It turned out that she’d refused to use that room, as there were bottles of alcohol on display. She told me this without a touch of haughtiness, humbly, shyly, with faltering English, all the while sweating noticeably beneath her headscarf. It was Ramadan, and she’d not had anything to eat or drink since sunrise.
In Somaliland, I did a story about Muslim women and how they cover up their hair and faces, which undercut some Western assumptions about Islam. All the women I spoke to said they wanted to dress the way they did. One sparklingly sharp young lady explained in erudite English that she didn’t appreciate people in the West telling her that she was being oppressed just because she followed her religion in a way that she believed in.
Somaliland was full of such surprises. It was a freelancer’s dream, especially after the recalcitrance and obstructionism of trying to report in Ethiopia. Somalilanders—like all Somalis—can’t stop talking, and if you ring them up, there is no messing around. Often they’ll agree to meet you within the hour.
After a good day’s work in the capital, Hargeisa, with no bars on hand, I typically joined the men gathered at an open tea house. The only foreigner for miles, I was usually left to my own devices, though sometimes the person next to me would courteously ask where I was from and what had brought me to Somaliland. After I answered, he would finish with a “Welcome to Somaliland, thank you for coming,” or insist on paying for my delicious cup of sweet milky Somali tea.
Of course, none of this is to avoid the elephant in the room—Islam has a serious problem with its notion of jihad. And similar to the Catholic Church’s treatment of clerical child abuse, it hasn’t been willing enough to discuss what ails it. I was reminded of this in Hargeisa one day. Walking down the main drag, I became aware of some noise behind me. The sounds got closer and eventually a bearded young man in a long brown robe appeared in front of my face, jabbering and threatening to punch me. I crossed the road—admittedly a bit shaken, as Hargeisa had always been a friendly place—and looked over to make sure he wasn’t following. I saw him miming firing a machine gun at me. It sounds comical writing about it now. But entirely alone in Hargeisa, it didn’t feel so funny.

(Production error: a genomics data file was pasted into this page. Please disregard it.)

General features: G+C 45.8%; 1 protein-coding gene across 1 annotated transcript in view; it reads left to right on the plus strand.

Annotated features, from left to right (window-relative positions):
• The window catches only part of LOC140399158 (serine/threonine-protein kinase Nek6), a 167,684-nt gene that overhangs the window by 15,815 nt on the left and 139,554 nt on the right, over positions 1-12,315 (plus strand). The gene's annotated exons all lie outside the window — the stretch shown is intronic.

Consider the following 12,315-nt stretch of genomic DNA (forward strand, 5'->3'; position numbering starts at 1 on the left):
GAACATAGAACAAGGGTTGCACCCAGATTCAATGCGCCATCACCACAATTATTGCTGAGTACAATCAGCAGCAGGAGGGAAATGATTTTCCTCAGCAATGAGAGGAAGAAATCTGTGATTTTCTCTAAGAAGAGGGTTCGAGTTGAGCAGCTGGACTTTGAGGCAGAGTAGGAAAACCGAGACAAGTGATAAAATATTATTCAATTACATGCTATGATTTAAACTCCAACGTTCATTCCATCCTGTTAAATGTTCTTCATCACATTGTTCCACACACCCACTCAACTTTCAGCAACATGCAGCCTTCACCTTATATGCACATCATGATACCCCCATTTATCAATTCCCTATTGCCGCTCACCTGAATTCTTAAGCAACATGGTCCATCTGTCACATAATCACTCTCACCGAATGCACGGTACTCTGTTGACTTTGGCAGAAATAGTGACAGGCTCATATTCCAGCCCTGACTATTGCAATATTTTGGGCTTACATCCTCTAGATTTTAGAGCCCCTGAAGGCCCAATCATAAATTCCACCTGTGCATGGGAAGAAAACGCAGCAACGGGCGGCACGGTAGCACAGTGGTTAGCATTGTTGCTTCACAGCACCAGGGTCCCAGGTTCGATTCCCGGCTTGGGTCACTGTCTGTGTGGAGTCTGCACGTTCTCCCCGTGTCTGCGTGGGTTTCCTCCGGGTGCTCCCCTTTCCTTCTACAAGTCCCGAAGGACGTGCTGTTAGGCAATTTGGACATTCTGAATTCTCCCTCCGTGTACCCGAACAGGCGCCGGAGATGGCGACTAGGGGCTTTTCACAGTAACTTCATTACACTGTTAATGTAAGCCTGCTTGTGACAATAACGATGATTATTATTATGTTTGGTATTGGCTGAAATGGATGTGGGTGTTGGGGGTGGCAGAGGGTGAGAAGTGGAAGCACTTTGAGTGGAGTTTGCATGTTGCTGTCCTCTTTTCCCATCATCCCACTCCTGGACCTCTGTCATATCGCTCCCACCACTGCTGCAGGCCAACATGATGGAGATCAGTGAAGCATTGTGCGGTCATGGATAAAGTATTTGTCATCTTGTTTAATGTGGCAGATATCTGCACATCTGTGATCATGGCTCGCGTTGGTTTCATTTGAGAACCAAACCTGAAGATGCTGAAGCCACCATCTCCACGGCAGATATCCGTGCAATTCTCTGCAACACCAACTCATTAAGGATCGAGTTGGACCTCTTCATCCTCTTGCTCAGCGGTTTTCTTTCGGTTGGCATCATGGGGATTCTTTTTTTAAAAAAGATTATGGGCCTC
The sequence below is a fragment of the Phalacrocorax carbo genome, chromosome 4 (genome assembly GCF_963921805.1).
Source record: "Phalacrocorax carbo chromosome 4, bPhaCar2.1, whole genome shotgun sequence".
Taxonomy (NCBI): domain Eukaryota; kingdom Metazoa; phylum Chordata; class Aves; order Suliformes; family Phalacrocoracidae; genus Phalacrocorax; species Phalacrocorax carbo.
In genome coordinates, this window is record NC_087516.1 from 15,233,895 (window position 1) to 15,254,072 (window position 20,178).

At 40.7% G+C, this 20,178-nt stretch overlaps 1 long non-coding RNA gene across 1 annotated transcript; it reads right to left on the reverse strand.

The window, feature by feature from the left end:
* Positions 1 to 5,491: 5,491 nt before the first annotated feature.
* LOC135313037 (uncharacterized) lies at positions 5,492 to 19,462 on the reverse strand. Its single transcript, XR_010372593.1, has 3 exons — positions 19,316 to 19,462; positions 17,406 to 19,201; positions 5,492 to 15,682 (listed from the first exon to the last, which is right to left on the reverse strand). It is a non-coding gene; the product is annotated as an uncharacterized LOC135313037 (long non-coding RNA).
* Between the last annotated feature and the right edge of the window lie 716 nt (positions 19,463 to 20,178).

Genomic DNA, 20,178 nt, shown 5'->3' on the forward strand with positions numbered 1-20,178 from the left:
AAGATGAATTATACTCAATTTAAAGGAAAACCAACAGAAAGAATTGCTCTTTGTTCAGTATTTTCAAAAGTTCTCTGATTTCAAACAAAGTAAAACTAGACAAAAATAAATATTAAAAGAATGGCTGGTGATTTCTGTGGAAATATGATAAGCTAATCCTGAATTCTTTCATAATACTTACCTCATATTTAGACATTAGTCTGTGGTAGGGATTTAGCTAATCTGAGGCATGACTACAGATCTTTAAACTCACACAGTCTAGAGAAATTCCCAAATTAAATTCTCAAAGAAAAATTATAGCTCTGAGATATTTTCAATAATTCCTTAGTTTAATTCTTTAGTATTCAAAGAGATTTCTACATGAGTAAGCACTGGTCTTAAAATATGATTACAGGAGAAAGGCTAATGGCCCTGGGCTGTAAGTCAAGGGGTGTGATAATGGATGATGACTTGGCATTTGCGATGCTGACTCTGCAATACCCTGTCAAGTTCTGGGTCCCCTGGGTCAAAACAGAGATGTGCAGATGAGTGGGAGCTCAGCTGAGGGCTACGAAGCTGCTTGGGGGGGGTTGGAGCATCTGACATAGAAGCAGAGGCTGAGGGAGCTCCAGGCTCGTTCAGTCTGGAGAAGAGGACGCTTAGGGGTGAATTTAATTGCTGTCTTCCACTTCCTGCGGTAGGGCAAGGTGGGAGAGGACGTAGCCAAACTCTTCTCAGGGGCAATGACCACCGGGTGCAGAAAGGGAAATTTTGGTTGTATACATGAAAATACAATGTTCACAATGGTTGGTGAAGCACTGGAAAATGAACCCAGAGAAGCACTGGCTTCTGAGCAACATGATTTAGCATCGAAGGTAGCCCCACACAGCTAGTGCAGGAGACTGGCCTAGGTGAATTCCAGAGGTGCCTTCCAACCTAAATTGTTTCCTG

That was one man out of hundreds and thousands of friendly Muslims who couldn’t have been more different—and therein lies Islam’s great PR problem in the West. I understand that, yet sometimes I admittedly waver, such as when faced with that gut-wrenching image from 2015 of 34 Christian men lined up kneeling on the beach in orange boiler suits, their hands tied behind them, utterly powerless—reportedly all Ethiopian—each with an ISIS member behind him about to shoot or behead. But then one remembers that each of those armed men aren’t proper Muslims, in the same way that many Christians have behaved in ways that forfeit their right to call themselves Christians.
The day after the Christchurch shootings, I spotted a message on a WhatsApp channel for a Saturday soccer group I played with when living in Austin, Texas. The members are notably international, and one of them expressed his condolences for the Muslims in the group.
I hesitated to contribute my own comment, before seconding the sentiments expressed. I also added what a truly embarrassing day it was to be a Christian.
James Jeffrey is a freelance journalist who splits his time between the Horn of Africa, the U.S., and the UK, and writes for various international media. Follow him on Twitter @jrfjeffrey.